Use it for the right reasons. You can use a cash-out refinance loan to consolidate debt, make home improvements, pay for college, or buy property. Just be sure that the priority of what you're using the money for outweighs the closing costs and the possible financial hit you may take if the value of your home goes down. Using your property for investments means managing the risks associated with loaning and investing money, otherwise known as asset-liability management.
There's always more than one way to skin a cat. For example, an alternative to cash-out refinancing can be home equity financing (see the comparison lists below) -- always get the scoop on all the options available, then pick the one that best fits your situation.
- One loan with a monthly loan payment
- Your existing mortgage is refinanced for a higher overall amount using some of the accumulated equity in your home
- Get available funds and spread the payments out over a longer term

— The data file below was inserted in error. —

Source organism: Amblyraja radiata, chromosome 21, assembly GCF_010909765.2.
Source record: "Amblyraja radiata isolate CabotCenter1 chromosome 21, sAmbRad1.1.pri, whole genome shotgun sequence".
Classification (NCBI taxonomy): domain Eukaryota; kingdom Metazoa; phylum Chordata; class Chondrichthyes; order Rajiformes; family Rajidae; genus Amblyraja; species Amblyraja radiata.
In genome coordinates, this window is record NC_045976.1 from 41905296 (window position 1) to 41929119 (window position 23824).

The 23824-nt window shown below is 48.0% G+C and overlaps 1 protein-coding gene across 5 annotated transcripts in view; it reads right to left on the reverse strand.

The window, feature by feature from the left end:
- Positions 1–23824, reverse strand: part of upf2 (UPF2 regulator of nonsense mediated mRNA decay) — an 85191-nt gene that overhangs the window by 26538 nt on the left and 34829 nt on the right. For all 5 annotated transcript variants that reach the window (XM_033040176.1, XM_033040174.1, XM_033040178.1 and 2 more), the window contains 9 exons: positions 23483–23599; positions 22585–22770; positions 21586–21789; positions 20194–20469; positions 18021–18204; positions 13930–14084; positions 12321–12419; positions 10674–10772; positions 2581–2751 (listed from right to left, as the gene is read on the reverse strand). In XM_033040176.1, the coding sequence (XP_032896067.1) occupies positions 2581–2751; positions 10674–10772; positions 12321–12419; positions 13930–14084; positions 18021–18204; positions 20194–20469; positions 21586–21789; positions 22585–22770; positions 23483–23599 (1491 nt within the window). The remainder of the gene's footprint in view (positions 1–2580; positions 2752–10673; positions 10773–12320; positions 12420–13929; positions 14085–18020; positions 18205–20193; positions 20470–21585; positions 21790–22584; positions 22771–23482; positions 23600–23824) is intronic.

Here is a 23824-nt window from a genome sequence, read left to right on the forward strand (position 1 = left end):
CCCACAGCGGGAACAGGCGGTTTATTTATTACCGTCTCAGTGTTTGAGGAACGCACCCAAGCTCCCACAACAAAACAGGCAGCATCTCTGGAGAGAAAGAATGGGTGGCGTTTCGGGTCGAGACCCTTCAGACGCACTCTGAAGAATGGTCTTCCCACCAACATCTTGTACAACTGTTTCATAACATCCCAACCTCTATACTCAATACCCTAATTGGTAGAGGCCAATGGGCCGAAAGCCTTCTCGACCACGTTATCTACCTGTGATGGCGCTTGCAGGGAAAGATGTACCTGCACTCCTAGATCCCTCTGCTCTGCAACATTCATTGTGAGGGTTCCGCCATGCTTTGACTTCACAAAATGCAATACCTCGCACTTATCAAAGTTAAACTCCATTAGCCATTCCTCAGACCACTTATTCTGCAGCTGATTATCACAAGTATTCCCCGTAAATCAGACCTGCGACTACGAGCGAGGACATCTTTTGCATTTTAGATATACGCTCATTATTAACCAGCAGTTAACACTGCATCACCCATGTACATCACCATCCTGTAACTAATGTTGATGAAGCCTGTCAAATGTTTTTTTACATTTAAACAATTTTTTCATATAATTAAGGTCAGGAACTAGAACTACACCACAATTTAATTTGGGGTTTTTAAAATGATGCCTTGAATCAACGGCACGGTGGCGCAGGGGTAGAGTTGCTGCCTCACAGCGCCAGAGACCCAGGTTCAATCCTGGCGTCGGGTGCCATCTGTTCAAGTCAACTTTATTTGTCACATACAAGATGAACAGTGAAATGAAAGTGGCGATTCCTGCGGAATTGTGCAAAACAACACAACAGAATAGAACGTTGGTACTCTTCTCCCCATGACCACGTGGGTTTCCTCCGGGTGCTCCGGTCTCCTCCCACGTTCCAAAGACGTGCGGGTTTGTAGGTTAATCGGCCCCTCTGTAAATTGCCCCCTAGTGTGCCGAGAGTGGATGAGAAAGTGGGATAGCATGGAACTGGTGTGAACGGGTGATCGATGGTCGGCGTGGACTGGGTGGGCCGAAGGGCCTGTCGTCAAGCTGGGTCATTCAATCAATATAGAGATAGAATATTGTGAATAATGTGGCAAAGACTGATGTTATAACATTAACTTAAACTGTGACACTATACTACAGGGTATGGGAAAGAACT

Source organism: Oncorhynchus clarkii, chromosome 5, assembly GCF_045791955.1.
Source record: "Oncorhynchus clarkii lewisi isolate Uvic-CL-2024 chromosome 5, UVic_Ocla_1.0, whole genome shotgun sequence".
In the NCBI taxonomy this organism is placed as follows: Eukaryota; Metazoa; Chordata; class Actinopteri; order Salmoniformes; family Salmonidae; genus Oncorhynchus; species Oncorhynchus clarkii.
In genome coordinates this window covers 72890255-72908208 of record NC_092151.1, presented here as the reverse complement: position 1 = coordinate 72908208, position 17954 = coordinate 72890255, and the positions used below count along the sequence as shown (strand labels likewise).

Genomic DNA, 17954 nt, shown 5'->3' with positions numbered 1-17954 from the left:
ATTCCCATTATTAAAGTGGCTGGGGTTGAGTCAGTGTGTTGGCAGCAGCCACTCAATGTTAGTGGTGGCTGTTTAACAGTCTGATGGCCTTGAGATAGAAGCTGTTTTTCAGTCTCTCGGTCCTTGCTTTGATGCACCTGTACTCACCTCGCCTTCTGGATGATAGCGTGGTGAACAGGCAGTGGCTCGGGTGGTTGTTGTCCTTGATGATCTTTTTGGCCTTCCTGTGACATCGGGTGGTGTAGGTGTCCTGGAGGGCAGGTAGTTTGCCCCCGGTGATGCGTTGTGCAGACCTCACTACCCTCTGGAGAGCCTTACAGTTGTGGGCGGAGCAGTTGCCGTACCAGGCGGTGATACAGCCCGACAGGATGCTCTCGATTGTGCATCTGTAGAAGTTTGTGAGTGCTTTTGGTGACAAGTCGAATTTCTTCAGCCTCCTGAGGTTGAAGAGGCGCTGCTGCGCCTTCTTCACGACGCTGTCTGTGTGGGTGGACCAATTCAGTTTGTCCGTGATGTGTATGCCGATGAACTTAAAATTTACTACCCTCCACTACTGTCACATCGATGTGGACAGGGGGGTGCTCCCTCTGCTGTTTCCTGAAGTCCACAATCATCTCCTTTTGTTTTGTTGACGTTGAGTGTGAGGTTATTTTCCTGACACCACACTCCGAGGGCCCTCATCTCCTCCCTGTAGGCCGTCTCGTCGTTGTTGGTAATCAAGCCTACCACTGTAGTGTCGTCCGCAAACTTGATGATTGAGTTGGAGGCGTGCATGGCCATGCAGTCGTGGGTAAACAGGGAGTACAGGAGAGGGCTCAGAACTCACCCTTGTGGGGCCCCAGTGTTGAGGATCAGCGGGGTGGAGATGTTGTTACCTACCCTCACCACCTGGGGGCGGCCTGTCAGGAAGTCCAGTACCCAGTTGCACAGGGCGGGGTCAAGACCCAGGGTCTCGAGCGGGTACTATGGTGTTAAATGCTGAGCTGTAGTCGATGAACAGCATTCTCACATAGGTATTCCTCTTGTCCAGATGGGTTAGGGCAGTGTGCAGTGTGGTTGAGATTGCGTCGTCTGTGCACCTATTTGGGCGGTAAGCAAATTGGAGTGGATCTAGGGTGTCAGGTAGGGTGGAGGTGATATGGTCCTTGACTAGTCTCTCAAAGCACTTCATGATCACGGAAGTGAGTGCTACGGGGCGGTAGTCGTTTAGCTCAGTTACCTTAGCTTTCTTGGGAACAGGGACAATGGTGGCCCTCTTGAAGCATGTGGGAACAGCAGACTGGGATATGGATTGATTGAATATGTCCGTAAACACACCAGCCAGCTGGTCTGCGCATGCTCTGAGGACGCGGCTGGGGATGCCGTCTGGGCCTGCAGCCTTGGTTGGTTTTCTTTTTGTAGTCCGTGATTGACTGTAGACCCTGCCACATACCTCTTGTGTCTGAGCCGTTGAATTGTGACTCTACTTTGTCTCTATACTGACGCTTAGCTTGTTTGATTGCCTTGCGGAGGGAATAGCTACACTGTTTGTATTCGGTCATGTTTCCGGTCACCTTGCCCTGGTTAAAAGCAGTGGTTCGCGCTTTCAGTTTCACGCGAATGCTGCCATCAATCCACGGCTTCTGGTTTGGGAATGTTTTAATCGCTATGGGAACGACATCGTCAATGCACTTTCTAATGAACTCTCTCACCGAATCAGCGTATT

- Could have a lower interest rate than home equity financing
Home equity financing:
- You can choose between a lump sum loan or a revolving line of credit
- You can borrow a portion of your home's equity
- Flexibility in loan repayment: shorter term to pay the loan off sooner or reduced monthly payments over longer term
- On a line of credit, interest is only paid on the funds you draw
Tip #1: Pay it forward: Use the cash from your refinance on useful investments that could pay dividends in the future, like home improvements, improving your business, or getting a degree. Anything that can result in gaining some personal or financial equity down the road is a good thing.
Tip #2: Get a good-faith estimate: Most lenders should provide a good-faith estimate of closing costs within three business days of receiving your loan application -- an estimate is particularly helpful when you're trying to avoid hidden closing fees. If the lender doesn't provide you with an estimate, and still won't when you contact them, it's time to look for another lender.
Tip #3: Get it all in writing: A verbal promise from a friendly loan officer sounds great, but don't settle for anything less than a written statement of the loan terms, which should include your interest rate, length of rate lock, and other details of the loan program.
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